Classic Men T-shirt
- 100% Cotton (fiber content may vary for different colors)
- Medium fabric (5.3 oz/yd² (180 g/m²))
- Classic fit
- Tear away label
- Runs true to size
Rabbit Skins 3321
Between both formulas, I feel like I’m covering my most pressing needs for fluffy brows—more texture, more staying power—and even better, having fun with my brows for the Ope Sorry Lemme Sneak Right Past Ya Shirt it is in the first place but first time in a while. TikTok strikes again! A rich bordeaux. A deep moss green. A vibrant mustard. Leave it to tried-and-true fall nail colors to instantly get you into an autumnal frame of mind. “Fall is my favorite time of the year for nail art and color,” says manicurist and LeChat Nails educator Syreeta Aaron. “I love looking at nature for inspiration—and with the changing colors of the leaves, it’s the perfect season for this.” By day and night, New York City editorial pro Jin Soon Choi is also musing on colorful landscapes. “Fall reminds me of earthy neutral shades, like the tonal browns, and an evening fall sky with nocturnal blues,” says Choi. While choosing between hues is highly individual, there are certain things that are universal for the season, like “transitioning to deeper tones and starting to play with matte or velvet textures,” explains nail artist Betina Goldstein, who counts Zoë Kravitz and Eiza González as clients.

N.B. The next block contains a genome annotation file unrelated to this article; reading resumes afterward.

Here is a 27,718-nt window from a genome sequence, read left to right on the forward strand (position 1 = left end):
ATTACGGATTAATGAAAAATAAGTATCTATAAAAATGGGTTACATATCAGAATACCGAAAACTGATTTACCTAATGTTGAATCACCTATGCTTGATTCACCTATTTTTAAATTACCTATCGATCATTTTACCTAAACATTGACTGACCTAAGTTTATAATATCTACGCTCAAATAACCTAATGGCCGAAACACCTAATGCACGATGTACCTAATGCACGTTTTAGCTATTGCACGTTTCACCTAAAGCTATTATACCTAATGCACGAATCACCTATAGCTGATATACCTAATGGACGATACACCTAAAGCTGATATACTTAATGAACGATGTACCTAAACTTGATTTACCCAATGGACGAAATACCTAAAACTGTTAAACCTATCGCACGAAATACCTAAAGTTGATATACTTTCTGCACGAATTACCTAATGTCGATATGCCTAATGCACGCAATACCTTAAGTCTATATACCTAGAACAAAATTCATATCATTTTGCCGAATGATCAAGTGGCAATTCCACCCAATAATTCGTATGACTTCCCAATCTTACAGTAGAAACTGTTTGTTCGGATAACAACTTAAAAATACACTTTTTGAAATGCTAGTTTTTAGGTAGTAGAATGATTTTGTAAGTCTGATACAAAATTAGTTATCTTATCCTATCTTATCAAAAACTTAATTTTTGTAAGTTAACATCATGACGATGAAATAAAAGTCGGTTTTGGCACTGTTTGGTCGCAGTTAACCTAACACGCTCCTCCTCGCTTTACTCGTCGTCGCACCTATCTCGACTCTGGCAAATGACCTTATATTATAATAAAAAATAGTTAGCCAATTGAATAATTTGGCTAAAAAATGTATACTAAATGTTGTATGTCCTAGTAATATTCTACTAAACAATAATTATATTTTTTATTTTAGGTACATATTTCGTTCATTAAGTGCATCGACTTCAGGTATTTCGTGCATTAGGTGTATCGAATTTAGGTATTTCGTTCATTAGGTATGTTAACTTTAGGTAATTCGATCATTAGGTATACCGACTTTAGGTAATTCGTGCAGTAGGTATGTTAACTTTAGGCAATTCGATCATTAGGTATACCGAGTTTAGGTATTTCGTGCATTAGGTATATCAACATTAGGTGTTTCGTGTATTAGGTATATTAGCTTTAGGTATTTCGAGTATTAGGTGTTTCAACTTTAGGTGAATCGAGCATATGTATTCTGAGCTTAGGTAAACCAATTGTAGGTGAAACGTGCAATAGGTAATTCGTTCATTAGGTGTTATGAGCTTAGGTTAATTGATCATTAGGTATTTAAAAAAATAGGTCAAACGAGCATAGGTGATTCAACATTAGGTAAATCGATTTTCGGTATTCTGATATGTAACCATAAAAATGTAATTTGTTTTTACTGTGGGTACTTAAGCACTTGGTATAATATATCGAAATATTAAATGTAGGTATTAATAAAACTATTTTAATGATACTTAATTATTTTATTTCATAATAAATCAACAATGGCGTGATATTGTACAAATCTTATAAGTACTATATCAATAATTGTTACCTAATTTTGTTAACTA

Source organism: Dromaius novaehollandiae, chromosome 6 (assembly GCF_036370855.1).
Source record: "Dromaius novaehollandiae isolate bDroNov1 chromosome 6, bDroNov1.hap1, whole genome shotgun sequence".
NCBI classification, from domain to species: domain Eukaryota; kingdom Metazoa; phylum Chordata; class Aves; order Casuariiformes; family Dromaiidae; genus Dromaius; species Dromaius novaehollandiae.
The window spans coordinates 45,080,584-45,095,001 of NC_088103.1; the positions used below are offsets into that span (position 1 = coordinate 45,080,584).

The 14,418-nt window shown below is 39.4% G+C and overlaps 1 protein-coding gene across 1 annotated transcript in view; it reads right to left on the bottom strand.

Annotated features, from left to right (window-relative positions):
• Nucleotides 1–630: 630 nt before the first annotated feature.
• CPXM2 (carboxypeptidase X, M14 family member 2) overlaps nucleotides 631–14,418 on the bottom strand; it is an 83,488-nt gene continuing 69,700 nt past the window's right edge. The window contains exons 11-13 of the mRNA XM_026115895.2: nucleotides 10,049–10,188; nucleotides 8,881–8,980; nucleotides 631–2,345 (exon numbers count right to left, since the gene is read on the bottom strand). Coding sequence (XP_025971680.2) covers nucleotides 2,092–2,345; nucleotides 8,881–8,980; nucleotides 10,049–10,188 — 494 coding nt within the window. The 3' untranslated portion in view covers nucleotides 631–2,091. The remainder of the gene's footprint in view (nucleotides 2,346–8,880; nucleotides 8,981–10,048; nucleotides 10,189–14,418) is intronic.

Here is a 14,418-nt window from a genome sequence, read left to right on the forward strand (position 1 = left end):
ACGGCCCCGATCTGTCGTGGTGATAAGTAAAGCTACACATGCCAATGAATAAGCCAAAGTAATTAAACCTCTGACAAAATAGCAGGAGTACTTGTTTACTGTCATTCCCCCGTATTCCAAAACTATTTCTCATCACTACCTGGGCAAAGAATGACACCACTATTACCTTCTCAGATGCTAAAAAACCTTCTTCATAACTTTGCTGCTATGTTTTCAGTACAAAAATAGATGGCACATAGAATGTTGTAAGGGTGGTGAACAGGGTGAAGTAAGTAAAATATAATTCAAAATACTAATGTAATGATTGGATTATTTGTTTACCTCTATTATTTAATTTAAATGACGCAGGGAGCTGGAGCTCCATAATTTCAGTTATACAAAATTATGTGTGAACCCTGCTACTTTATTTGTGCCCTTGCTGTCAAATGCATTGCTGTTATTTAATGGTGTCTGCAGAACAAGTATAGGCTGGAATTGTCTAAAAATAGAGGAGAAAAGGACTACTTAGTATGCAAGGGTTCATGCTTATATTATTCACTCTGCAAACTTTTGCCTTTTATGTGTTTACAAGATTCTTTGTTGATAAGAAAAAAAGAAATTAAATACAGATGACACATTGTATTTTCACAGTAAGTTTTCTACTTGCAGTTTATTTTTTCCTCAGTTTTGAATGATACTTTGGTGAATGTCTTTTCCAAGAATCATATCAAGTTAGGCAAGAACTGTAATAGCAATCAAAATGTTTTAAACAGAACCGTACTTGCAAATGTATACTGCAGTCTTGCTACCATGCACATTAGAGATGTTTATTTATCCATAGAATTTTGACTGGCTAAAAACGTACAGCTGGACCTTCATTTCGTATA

You can’t go wrong with an on-theme wine red for fall, but if you’re looking for something more unexpected, look to a deep moss green, like LeChat’s Dare to Wear shade Olivia. “It’s my go-to fall shade as it flatters any skin tone and the Ope Sorry Lemme Sneak Right Past Ya Shirt it is in the first place but green is a nice way to try out a darker shade without wearing the classic burgundy that we see a lot of in the fall,” explains Aaron. Mirroring the vibrancy of the yellow fall foliage, Goldstein looks to a bright mustard yellow to “keep things fresh and exciting.” For extra wattage, look to a retina-burning shade like Sally Hansen’s Mellow Yellow or, for something more muted, there’s J.Hannah’s Eames, a nod to midcentury earthy chartreuse.